Rent You Can't Take It with You (1938)

3.8 of 5 from 100 ratings
2h 1min
Rent You Can't Take It with You Online DVD & Blu-ray Rental
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  • Available formats
Synopsis:
Arthur stars as Alice Sycamore, the stable family member of an offbeat clan of free spirits who fall for Stewart, the down-to-earth son of a snooty, wealthy family. Amidst a backdrop of confusion, the two very different families rediscover the simple joys of life.
Actors:
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Directors:
Writers:
Robert Riskin, George S. Kaufman
Others:
John Livadary, Joseph Walker, Gene Havlick
Studio:
Columbia Tristar
Genres:
Classics, Romance
Awards:

1939 Oscar Best Director

1939 Oscar Best Picture

BBFC:
Release Date:
24/02/2003
Run Time:
121 minutes
Languages:
English Dolby Digital 1.0 Mono, French Dolby Digital 1.0 Mono, German Dolby Digital 1.0 Mono, Italian Dolby Digital 1.0 Mono, Spanish Dolby Digital 1.0 Mono
Subtitles:
Arabic, Czech, Danish, Dutch, English, Finnish, French, German, Greek, Hebrew, Hungarian, Italian, Norwegian, Polish, Portuguese, Spanish, Swedish, Turkish
DVD Regions:
Region 2
Formats:
Pal
Aspect Ratio:
Full Screen 1.33:1 / 4:3
Colour:
B & W
Bonus:
  • Interactive menus
  • Scene selection
BBFC:
Release Date:
Not released
Run Time:
123 minutes

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Reviews (1) of You Can't Take It with You

Of Harm and a Harmonica - You Can't Take It with You review by CH

Spoiler Alert
13/09/2021

Exactly what makes a film a screwball cannot be precisely defined. Certainly these are rooted in misunderstanding and mayhem, but, then, nobody calls the Marx Brothers' work screwball. At two hours, You Can't Take It With You is longer than most, and it starts slowly. Put simply, there are two households, one presided over by financier Edward Arnold and the other a bunch of madcap inventors indulged by Lionel Barrymore who has long since thrown in capitalism and taken his winnings so that he can enjoy life itself – in a prime piece of real estate upon which Arnold has his eye as a crucial part of a complex deal. As in the board game Monopoly, one can only build hotels when one has all of that colour group of properties.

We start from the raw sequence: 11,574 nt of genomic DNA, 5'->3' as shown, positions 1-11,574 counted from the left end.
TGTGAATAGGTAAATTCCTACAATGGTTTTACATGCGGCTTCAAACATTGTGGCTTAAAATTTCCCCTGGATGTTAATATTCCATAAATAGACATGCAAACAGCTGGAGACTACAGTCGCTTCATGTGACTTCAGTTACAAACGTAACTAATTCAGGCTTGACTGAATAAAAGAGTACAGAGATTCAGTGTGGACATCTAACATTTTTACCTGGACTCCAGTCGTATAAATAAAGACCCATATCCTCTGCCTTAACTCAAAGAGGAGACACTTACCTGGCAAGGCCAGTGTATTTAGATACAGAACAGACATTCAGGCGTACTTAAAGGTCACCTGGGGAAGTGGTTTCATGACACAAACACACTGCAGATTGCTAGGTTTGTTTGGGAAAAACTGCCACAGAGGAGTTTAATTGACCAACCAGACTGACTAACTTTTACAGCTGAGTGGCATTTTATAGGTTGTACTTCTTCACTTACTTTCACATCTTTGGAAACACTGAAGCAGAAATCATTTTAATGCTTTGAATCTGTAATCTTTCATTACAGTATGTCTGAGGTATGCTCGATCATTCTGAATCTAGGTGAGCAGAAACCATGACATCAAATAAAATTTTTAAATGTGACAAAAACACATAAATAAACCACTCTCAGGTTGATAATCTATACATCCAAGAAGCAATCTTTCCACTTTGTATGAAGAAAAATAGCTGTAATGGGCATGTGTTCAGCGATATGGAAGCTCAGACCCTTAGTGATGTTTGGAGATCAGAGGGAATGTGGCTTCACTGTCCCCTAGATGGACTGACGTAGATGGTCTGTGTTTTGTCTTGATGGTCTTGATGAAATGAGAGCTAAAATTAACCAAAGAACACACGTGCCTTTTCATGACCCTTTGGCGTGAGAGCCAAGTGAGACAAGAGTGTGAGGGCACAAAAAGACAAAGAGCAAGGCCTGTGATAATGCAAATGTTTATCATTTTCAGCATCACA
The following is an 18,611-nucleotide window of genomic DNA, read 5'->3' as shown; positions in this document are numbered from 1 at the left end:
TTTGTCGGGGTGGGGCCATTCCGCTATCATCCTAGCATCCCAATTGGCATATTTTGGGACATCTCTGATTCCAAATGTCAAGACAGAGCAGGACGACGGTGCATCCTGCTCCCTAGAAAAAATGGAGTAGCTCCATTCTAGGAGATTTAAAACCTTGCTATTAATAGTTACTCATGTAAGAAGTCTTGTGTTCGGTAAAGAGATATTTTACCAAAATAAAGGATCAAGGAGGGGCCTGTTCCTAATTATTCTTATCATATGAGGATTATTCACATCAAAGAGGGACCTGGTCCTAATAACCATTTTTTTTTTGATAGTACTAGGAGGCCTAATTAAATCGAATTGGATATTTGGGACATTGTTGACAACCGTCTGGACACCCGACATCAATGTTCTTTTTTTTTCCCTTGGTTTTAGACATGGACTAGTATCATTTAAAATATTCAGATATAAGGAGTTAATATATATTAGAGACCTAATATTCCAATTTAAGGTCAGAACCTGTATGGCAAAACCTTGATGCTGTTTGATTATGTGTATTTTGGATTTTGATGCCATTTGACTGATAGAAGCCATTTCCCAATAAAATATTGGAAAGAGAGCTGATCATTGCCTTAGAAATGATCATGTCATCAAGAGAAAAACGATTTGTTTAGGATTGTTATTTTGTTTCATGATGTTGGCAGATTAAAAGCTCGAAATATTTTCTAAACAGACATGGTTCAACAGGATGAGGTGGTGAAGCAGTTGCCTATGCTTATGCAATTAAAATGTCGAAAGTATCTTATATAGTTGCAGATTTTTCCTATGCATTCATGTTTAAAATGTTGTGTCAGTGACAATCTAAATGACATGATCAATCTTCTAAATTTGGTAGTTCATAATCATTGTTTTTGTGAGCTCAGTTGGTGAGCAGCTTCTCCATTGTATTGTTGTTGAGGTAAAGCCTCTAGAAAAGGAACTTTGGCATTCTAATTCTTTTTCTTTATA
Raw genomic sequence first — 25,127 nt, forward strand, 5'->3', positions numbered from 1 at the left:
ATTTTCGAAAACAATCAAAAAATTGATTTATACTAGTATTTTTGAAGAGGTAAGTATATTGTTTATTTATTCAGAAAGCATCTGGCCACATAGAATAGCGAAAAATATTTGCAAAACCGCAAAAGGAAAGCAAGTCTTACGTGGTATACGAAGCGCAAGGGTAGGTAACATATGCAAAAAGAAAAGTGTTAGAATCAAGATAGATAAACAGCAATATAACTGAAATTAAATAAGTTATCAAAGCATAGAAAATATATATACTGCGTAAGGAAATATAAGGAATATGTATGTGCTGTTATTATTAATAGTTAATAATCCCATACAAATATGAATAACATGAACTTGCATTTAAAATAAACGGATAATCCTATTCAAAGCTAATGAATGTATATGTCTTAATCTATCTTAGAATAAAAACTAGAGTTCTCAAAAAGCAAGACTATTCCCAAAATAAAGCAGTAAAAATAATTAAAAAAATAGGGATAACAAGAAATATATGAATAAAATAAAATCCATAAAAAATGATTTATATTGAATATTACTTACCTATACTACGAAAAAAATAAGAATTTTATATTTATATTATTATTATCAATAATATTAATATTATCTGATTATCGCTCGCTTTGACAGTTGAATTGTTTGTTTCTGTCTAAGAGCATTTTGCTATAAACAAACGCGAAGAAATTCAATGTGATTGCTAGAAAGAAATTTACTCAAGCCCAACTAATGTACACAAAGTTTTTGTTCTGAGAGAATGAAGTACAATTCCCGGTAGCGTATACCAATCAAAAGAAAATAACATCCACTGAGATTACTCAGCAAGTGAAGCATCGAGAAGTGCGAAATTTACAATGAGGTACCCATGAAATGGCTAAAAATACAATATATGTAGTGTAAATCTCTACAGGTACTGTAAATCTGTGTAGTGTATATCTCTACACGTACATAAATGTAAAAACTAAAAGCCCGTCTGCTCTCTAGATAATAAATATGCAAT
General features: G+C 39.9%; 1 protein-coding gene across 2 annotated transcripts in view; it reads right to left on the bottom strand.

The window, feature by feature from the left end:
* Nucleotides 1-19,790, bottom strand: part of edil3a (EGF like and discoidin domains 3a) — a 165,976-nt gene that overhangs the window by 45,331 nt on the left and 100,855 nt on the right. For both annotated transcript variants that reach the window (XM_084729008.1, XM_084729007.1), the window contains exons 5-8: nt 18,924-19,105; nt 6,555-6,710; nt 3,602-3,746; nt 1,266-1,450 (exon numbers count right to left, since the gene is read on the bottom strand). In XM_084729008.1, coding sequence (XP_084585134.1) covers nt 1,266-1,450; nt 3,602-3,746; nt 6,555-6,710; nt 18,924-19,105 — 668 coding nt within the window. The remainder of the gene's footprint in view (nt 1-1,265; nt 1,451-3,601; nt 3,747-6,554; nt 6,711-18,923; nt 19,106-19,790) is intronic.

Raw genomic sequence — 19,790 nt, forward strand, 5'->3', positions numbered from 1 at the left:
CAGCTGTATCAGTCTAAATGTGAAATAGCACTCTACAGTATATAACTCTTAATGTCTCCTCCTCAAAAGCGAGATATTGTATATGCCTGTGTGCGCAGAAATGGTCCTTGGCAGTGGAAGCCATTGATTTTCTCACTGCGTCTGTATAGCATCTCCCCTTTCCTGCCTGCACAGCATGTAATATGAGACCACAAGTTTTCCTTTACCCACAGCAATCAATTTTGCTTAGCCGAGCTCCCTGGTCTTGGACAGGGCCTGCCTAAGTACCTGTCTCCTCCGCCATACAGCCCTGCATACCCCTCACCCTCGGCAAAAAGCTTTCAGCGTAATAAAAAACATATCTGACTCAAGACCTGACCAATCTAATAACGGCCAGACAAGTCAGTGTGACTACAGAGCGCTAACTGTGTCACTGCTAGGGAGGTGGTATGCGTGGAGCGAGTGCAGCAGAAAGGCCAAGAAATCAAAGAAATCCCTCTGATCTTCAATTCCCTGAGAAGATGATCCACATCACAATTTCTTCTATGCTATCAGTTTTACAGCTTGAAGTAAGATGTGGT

To all this there is a Romeo and Juliet element, for Barrymore's daughter (the ever-delightful Jean Arthur) works in the Barrymore building and has fallen in love with his son (James Stewart). All this sprang from one of the Broadway successes by Moss Hart and George Kaufman, augmented in some ways for the film by Robert Riskin – and seen through the eyes of director Frank Capra. He has often been deemed sentimental. Among those to do so was Graham Greene, who began his contemporary article about it with “as for the reviewer, he can only raise his hands in a kind of despair” and appears to deem it a variant upon A Christmas Carol. Two paragraphs on, Greene takes an about-turn. “It sounds awful, but it isn't as awful as all that, for Capra has a touch of genius with a camera: his screen always seems twice as big as other people's, and he cuts as brilliantly as Eisenstein (the climax when the big bad magnate takes up his harmonica is so exhilarating in its movement that you forget its absurdity). Humour and not wit is his line, a humour which shades off into whimsicality. We may groan and blush as he cuts his way remorselessly through all finer values to the fallible human heart, but infallibly he makes his appeal – to that great soft organ with its unreliable goodness and easy melancholy and baseless optimism. The cinema, a popular craft, can hardly be expected to do more.”

In many ways, the film is a series of vignettes, such as the night-time walk through a park by James Stewart and Jean Arthur who are treated to an ad hoc musical dance routine by a group of children who leave a mark upon her which becomes evident when Stewart takes her, in the very next scene, to meet his parents in a smart restaurant. If the film turns upon such contrary encounters, it does not stale, one feels for all those involved as much as one is entertained be their continual mishaps, not the least of which is a huge explosion and its concomitant, a crowded police-station cell. Capra was of course a master of the crowd scene in all its forms (already seen, for example, in Lost Horizon, as it would be in It's a Wonderful Life).

Here, eighty years on, is a very good time – and it brings to mind that Punch cartoon in which a solicitor at a desk reads from the will to the assembled company: “he says that he has taken it with him.”

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